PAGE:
Douglas' Statue to Be Removed From Illinois Capitol LawnBreaking News
tags: slavery, Illinois, Stephen A. Douglas
SPRINGFIELD, Ill. — A statute of Stephen A. Douglas, a senator from Illinois whose national reputation in the mid-19th Century was built on the idea that each new U.S. territory should decide on allowing slavery, will be removed from the state Capitol lawn because he personally profited from slavery, officials decided Wednesday.
The board of the Office of the Architect of the Capitol voted unanimously to remove the figure of Douglas, whose career-long nemesis was Abraham Lincoln. A rendering of Pierre Menard, an early Illinois settler, politician and slave owner, also will be removed.
Architect of the Capitol Andrea Aggertt told the board that she did not yet have a cost for removal and storage.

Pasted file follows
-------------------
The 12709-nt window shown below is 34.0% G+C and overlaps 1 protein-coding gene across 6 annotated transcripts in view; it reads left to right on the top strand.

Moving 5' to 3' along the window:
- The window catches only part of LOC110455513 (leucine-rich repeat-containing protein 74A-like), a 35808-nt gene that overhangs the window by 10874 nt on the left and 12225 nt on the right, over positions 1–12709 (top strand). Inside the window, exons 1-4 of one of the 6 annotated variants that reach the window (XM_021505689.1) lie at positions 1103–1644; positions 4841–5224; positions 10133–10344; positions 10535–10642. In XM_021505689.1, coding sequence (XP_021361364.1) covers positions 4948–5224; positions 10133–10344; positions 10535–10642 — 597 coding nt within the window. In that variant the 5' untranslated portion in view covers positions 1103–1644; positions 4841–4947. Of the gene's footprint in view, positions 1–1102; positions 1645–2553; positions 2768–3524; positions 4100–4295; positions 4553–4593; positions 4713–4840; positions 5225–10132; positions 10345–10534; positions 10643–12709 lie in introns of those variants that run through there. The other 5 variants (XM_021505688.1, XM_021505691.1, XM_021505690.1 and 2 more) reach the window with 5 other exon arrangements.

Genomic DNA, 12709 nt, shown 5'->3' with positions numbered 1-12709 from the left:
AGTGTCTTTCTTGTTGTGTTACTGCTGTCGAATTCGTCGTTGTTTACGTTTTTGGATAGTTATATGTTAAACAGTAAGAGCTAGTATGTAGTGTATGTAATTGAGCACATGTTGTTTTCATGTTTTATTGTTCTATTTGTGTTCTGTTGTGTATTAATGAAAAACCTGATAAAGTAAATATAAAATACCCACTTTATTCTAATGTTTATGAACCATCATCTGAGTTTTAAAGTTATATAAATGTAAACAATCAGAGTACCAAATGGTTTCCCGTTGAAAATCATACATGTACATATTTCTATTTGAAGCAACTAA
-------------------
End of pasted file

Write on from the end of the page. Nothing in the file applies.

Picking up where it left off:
The action came after House Speaker Michael Madigan asked the board to consider removing portraits and statuary of Douglas in and around the Capitol. The Chicago Democrat said he had recently read Lincoln biographer Sidney Blumenthal's account of how Douglas profited from family owned slaves. After George Floyd's death in Minneapolis sparked a nationwide movement to remove Confederate symbols, Madigan decided that references to Douglas should be banished.
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